I'm working on a novel while trying to take into account the historical context surrounding it. It begins in 1140 AD, so the characters would use Old English, Latin, Old French, and other similar languages from that time period. It also features some vampiric characters. Over the years, these vampires have developed their own terminologies to refer to common things, such as relative time, without referring to daylight.
Today is easy to conjugate into tonight, and yesterday similarly transfers to yesternight, although that sounds somewhat odd in our language. However, tomorrow is not as easy to translate.
Morrow comes from the Old English morgen, which means morning. (Source: American Heritage Dictionary, 4th Edition) Therefore tomorrow means the next morning in its oldest variant, and the Old-English-speaking vampires would not use morrow or tomorrow, and would come up with their own words.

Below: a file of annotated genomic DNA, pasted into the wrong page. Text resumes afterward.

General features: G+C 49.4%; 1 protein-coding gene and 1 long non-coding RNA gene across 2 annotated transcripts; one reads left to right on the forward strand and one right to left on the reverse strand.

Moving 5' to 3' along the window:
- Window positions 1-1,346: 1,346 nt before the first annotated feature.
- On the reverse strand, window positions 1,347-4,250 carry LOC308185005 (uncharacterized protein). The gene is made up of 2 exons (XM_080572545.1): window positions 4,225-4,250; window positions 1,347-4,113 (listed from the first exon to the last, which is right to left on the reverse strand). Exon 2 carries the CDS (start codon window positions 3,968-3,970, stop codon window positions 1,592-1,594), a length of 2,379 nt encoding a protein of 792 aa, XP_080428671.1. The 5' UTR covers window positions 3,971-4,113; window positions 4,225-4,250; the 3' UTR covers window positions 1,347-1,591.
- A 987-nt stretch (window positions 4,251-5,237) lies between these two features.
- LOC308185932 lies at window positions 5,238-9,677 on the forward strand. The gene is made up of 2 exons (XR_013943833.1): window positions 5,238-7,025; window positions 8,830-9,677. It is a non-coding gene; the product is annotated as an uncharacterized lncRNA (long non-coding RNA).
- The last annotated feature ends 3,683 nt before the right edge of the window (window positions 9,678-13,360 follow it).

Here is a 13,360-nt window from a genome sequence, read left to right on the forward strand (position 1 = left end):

My question is, what words exist in a historical context that allow the speaker to refer to time periods without necessarily connoting daytime? Or, if there are none, what words would realistically have developed given the languages present?
Tomorrow is the word giving me the most trouble, but I'll also accept other answers that explain how I can refer to time without referring to the daytime. My main concern is staying in context; I don't want to make up words that have no etymological basis.
Helpful answers will give a sourced example of where the word was found and how it was used (along with what language it derives from), or an explanation of where the roots they are using to derive the new word and why it makes sense to derive the word from those roots.
I'll also accept phrases, since language is complex, and there might be no single word that does the topic justice.